Last Thursday, Recode broke the news that hackers had stolen 500 million Yahoo users’ private data. More unsettling was the fact that the hack occurred in 2014, and Yahoo buried the story. The New York Times reports Wednesday that top executives, including CEO Marissa Mayer, chose to ignore Yahoo security experts and leave vulnerabilities exploitable.

The security team at Yahoo, nicknamed the “Paranoids,” told company executives that a few steps would mitigate the hackers’ threat. Google was also victim to the 2014 hack, reportedly perpetrated by the Chinese military. Unlike Yahoo, Google disclosed the hack and invested “hundreds of millions of dollars in security infrastructure” to patch the holes, the New York Times reports. The Paranoids requested that all users be forced to change their passwords, and pushed for end-to-end encryption for all emails. Both steps would have curtailed the hack’s effects. Mayer, along with her executives, vetoed the suggestions.

No news is good news?
No news is good news?

At the time, Yahoo felt that adopting such security measures would lead users to seek out new email clients. And, since it was already hemorrhaging users, the executives ruled that the sacrifice was too great. Instead of confronting the issue, and taking requisite steps to solve it, Yahoo attempted to bury news of the breach. Last week, two years after its users’ “names, email addresses, telephone numbers, birth dates, encrypted passwords and, in some cases, security questions” were compromised in the hack, Yahoo finally fessed up.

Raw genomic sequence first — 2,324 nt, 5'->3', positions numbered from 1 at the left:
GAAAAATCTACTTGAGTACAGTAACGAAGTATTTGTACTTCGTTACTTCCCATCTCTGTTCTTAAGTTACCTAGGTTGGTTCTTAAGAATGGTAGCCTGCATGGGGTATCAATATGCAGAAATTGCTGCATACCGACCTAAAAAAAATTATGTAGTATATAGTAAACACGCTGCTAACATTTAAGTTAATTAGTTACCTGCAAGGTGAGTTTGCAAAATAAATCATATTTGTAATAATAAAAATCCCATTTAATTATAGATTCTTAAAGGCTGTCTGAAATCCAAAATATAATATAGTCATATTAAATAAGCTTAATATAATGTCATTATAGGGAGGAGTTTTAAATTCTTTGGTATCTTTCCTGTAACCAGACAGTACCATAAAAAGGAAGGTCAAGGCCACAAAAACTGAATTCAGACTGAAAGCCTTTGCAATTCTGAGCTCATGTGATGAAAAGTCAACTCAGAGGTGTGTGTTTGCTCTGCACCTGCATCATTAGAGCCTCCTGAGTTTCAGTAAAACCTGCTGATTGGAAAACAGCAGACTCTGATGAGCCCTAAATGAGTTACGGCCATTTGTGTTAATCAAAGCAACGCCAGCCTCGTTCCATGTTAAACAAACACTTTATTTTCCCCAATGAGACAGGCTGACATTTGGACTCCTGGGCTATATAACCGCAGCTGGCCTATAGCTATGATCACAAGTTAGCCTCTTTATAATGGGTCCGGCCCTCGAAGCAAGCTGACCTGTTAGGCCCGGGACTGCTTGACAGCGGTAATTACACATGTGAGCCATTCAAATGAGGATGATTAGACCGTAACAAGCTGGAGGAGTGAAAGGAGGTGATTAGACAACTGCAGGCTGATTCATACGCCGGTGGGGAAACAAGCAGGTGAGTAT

It’s a useful insight into much of the modern-day tech world’s priorities. User retention is paramount; security takes a backseat. If something increases all customers’ security but could be seen as an inconvenience, and thereby could lead users to abandon the technology, website, or service, then the upgrade is not worth the backlash. Yahoo has been long been losing blood, and it officially bit the dust in late July — but its missteps are not exclusive. Many, though not all tech companies, employ this unconscionable math. Losing customers, to these companies’ executives, is more important than customer security.

Photos via Getty Images / Alex Wong, Getty Images / Ethan Miller